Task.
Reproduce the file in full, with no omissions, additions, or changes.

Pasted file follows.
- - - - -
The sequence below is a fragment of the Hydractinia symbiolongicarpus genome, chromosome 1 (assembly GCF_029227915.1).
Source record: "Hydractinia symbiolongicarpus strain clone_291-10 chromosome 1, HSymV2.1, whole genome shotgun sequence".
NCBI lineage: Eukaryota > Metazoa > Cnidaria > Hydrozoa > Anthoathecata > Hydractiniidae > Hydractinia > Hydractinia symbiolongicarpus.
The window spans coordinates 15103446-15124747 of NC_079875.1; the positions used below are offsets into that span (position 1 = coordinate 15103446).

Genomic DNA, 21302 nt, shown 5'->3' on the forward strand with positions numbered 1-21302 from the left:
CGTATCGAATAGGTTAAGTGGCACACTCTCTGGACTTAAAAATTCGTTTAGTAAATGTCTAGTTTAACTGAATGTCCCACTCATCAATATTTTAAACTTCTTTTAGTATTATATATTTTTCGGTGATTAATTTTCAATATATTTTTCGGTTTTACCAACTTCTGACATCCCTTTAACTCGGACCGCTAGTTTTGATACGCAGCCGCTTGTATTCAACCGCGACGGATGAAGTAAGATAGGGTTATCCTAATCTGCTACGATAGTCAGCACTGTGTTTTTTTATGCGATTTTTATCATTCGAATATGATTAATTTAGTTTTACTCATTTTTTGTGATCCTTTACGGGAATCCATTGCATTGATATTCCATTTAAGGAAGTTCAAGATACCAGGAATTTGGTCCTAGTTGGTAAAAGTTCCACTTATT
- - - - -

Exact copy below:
The sequence below is a fragment of the Hydractinia symbiolongicarpus genome, chromosome 1 (assembly GCF_029227915.1).
Source record: "Hydractinia symbiolongicarpus strain clone_291-10 chromosome 1, HSymV2.1, whole genome shotgun sequence".
NCBI lineage: Eukaryota > Metazoa > Cnidaria > Hydrozoa > Anthoathecata > Hydractiniidae > Hydractinia > Hydractinia symbiolongicarpus.
The window spans coordinates 15103446-15124747 of NC_079875.1; the positions used below are offsets into that span (position 1 = coordinate 15103446).

Genomic DNA, 21302 nt, shown 5'->3' on the forward strand with positions numbered 1-21302 from the left:
CGTATCGAATAGGTTAAGTGGCACACTCTCTGGACTTAAAAATTCGTTTAGTAAATGTCTAGTTTAACTGAATGTCCCACTCATCAATATTTTAAACTTCTTTTAGTATTATATATTTTTCGGTGATTAATTTTCAATATATTTTTCGGTTTTACCAACTTCTGACATCCCTTTAACTCGGACCGCTAGTTTTGATACGCAGCCGCTTGTATTCAACCGCGACGGATGAAGTAAGATAGGGTTATCCTAATCTGCTACGATAGTCAGCACTGTGTTTTTTTATGCGATTTTTATCATTCGAATATGATTAATTTAGTTTTACTCATTTTTTGTGATCCTTTACGGGAATCCATTGCATTGATATTCCATTTAAGGAAGTTCAAGATACCAGGAATTTGGTCCTAGTTGGTAAAAGTTCCACTTATT